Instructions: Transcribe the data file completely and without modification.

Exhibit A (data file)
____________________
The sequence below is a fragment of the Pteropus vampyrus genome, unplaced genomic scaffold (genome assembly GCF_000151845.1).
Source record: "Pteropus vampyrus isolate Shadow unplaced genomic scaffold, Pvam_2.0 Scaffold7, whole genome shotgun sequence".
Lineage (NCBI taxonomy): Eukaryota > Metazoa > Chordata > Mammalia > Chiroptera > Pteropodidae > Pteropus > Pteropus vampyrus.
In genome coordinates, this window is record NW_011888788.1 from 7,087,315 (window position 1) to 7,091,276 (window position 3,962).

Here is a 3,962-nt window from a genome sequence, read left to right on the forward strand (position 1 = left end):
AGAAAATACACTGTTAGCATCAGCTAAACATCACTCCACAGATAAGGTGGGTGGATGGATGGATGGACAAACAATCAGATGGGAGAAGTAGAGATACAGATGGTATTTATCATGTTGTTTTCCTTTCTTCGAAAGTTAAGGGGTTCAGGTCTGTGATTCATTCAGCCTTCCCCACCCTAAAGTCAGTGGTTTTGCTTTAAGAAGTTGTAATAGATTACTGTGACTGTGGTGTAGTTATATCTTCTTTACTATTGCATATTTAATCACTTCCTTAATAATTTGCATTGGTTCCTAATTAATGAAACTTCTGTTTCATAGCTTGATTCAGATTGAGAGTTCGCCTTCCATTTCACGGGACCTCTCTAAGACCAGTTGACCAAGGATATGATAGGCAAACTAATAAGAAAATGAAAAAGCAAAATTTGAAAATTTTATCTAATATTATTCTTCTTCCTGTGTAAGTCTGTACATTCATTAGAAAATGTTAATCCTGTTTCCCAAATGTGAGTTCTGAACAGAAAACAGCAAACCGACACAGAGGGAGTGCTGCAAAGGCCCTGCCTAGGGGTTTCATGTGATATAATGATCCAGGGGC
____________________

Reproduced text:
The sequence below is a fragment of the Pteropus vampyrus genome, unplaced genomic scaffold (genome assembly GCF_000151845.1).
Source record: "Pteropus vampyrus isolate Shadow unplaced genomic scaffold, Pvam_2.0 Scaffold7, whole genome shotgun sequence".
Lineage (NCBI taxonomy): Eukaryota > Metazoa > Chordata > Mammalia > Chiroptera > Pteropodidae > Pteropus > Pteropus vampyrus.
In genome coordinates, this window is record NW_011888788.1 from 7,087,315 (window position 1) to 7,091,276 (window position 3,962).

Here is a 3,962-nt window from a genome sequence, read left to right on the forward strand (position 1 = left end):
AGAAAATACACTGTTAGCATCAGCTAAACATCACTCCACAGATAAGGTGGGTGGATGGATGGATGGACAAACAATCAGATGGGAGAAGTAGAGATACAGATGGTATTTATCATGTTGTTTTCCTTTCTTCGAAAGTTAAGGGGTTCAGGTCTGTGATTCATTCAGCCTTCCCCACCCTAAAGTCAGTGGTTTTGCTTTAAGAAGTTGTAATAGATTACTGTGACTGTGGTGTAGTTATATCTTCTTTACTATTGCATATTTAATCACTTCCTTAATAATTTGCATTGGTTCCTAATTAATGAAACTTCTGTTTCATAGCTTGATTCAGATTGAGAGTTCGCCTTCCATTTCACGGGACCTCTCTAAGACCAGTTGACCAAGGATATGATAGGCAAACTAATAAGAAAATGAAAAAGCAAAATTTGAAAATTTTATCTAATATTATTCTTCTTCCTGTGTAAGTCTGTACATTCATTAGAAAATGTTAATCCTGTTTCCCAAATGTGAGTTCTGAACAGAAAACAGCAAACCGACACAGAGGGAGTGCTGCAAAGGCCCTGCCTAGGGGTTTCATGTGATATAATGATCCAGGGGC